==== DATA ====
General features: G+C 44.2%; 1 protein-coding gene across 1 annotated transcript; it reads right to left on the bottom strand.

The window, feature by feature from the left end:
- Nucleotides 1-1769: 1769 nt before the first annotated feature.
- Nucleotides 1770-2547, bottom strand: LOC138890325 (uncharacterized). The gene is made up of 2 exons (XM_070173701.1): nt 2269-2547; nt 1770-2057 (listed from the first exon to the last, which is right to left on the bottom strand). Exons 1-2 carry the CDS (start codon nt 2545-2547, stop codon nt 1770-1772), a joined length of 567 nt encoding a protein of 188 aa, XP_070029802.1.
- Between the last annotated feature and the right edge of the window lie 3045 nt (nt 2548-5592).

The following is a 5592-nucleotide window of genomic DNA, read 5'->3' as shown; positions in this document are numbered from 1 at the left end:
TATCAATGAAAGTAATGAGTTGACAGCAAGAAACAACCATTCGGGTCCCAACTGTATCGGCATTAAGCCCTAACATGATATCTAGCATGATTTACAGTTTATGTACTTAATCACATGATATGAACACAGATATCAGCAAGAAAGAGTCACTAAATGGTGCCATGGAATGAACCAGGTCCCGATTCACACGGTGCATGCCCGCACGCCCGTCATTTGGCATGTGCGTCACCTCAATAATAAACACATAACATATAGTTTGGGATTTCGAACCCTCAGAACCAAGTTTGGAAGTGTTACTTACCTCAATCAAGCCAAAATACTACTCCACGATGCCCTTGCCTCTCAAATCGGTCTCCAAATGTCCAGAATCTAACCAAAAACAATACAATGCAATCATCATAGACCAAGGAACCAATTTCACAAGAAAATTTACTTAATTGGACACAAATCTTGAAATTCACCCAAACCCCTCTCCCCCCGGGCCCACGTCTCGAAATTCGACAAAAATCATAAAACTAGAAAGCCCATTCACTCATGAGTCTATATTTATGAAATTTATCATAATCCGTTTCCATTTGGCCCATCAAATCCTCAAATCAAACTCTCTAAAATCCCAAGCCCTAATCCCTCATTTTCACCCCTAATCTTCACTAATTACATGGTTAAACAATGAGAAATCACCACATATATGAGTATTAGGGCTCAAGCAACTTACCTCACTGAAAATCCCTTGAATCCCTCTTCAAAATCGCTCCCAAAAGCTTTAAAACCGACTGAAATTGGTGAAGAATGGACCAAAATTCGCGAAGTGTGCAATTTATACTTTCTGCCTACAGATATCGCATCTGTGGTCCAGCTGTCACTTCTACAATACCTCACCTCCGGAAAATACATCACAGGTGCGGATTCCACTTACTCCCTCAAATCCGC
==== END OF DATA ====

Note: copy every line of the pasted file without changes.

General features: G+C 44.2%; 1 protein-coding gene across 1 annotated transcript; it reads right to left on the bottom strand.

The window, feature by feature from the left end:
- Nucleotides 1-1769: 1769 nt before the first annotated feature.
- Nucleotides 1770-2547, bottom strand: LOC138890325 (uncharacterized). The gene is made up of 2 exons (XM_070173701.1): nt 2269-2547; nt 1770-2057 (listed from the first exon to the last, which is right to left on the bottom strand). Exons 1-2 carry the CDS (start codon nt 2545-2547, stop codon nt 1770-1772), a joined length of 567 nt encoding a protein of 188 aa, XP_070029802.1.
- Between the last annotated feature and the right edge of the window lie 3045 nt (nt 2548-5592).

The following is a 5592-nucleotide window of genomic DNA, read 5'->3' as shown; positions in this document are numbered from 1 at the left end:
TATCAATGAAAGTAATGAGTTGACAGCAAGAAACAACCATTCGGGTCCCAACTGTATCGGCATTAAGCCCTAACATGATATCTAGCATGATTTACAGTTTATGTACTTAATCACATGATATGAACACAGATATCAGCAAGAAAGAGTCACTAAATGGTGCCATGGAATGAACCAGGTCCCGATTCACACGGTGCATGCCCGCACGCCCGTCATTTGGCATGTGCGTCACCTCAATAATAAACACATAACATATAGTTTGGGATTTCGAACCCTCAGAACCAAGTTTGGAAGTGTTACTTACCTCAATCAAGCCAAAATACTACTCCACGATGCCCTTGCCTCTCAAATCGGTCTCCAAATGTCCAGAATCTAACCAAAAACAATACAATGCAATCATCATAGACCAAGGAACCAATTTCACAAGAAAATTTACTTAATTGGACACAAATCTTGAAATTCACCCAAACCCCTCTCCCCCCGGGCCCACGTCTCGAAATTCGACAAAAATCATAAAACTAGAAAGCCCATTCACTCATGAGTCTATATTTATGAAATTTATCATAATCCGTTTCCATTTGGCCCATCAAATCCTCAAATCAAACTCTCTAAAATCCCAAGCCCTAATCCCTCATTTTCACCCCTAATCTTCACTAATTACATGGTTAAACAATGAGAAATCACCACATATATGAGTATTAGGGCTCAAGCAACTTACCTCACTGAAAATCCCTTGAATCCCTCTTCAAAATCGCTCCCAAAAGCTTTAAAACCGACTGAAATTGGTGAAGAATGGACCAAAATTCGCGAAGTGTGCAATTTATACTTTCTGCCTACAGATATCGCATCTGTGGTCCAGCTGTCACTTCTACAATACCTCACCTCCGGAAAATACATCACAGGTGCGGATTCCACTTACTCCCTCAAATCCGC